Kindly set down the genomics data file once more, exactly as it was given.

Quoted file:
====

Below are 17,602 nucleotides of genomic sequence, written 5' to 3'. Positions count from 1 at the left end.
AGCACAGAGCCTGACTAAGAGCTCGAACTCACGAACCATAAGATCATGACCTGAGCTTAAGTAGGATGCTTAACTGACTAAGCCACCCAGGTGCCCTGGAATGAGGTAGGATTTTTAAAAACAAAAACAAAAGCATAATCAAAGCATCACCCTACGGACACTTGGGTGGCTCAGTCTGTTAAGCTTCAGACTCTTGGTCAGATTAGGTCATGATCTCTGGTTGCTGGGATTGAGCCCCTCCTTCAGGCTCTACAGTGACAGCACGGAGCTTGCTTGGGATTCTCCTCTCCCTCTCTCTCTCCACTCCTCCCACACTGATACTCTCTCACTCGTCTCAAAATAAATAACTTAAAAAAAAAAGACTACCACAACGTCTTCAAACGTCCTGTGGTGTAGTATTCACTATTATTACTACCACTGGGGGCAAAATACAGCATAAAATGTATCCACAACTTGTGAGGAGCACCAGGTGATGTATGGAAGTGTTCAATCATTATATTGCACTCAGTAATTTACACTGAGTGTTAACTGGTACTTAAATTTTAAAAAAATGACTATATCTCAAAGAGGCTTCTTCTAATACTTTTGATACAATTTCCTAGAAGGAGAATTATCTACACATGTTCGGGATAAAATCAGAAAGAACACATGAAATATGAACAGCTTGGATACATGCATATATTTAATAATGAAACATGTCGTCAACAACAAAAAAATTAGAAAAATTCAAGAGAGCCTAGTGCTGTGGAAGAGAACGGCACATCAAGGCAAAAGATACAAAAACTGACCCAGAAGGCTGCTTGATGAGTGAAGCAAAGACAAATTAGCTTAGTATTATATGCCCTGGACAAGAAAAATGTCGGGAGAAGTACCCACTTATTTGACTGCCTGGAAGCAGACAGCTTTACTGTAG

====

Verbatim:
Below are 17,602 nucleotides of genomic sequence, written 5' to 3'. Positions count from 1 at the left end.
AGCACAGAGCCTGACTAAGAGCTCGAACTCACGAACCATAAGATCATGACCTGAGCTTAAGTAGGATGCTTAACTGACTAAGCCACCCAGGTGCCCTGGAATGAGGTAGGATTTTTAAAAACAAAAACAAAAGCATAATCAAAGCATCACCCTACGGACACTTGGGTGGCTCAGTCTGTTAAGCTTCAGACTCTTGGTCAGATTAGGTCATGATCTCTGGTTGCTGGGATTGAGCCCCTCCTTCAGGCTCTACAGTGACAGCACGGAGCTTGCTTGGGATTCTCCTCTCCCTCTCTCTCTCCACTCCTCCCACACTGATACTCTCTCACTCGTCTCAAAATAAATAACTTAAAAAAAAAAGACTACCACAACGTCTTCAAACGTCCTGTGGTGTAGTATTCACTATTATTACTACCACTGGGGGCAAAATACAGCATAAAATGTATCCACAACTTGTGAGGAGCACCAGGTGATGTATGGAAGTGTTCAATCATTATATTGCACTCAGTAATTTACACTGAGTGTTAACTGGTACTTAAATTTTAAAAAAATGACTATATCTCAAAGAGGCTTCTTCTAATACTTTTGATACAATTTCCTAGAAGGAGAATTATCTACACATGTTCGGGATAAAATCAGAAAGAACACATGAAATATGAACAGCTTGGATACATGCATATATTTAATAATGAAACATGTCGTCAACAACAAAAAAATTAGAAAAATTCAAGAGAGCCTAGTGCTGTGGAAGAGAACGGCACATCAAGGCAAAAGATACAAAAACTGACCCAGAAGGCTGCTTGATGAGTGAAGCAAAGACAAATTAGCTTAGTATTATATGCCCTGGACAAGAAAAATGTCGGGAGAAGTACCCACTTATTTGACTGCCTGGAAGCAGACAGCTTTACTGTAG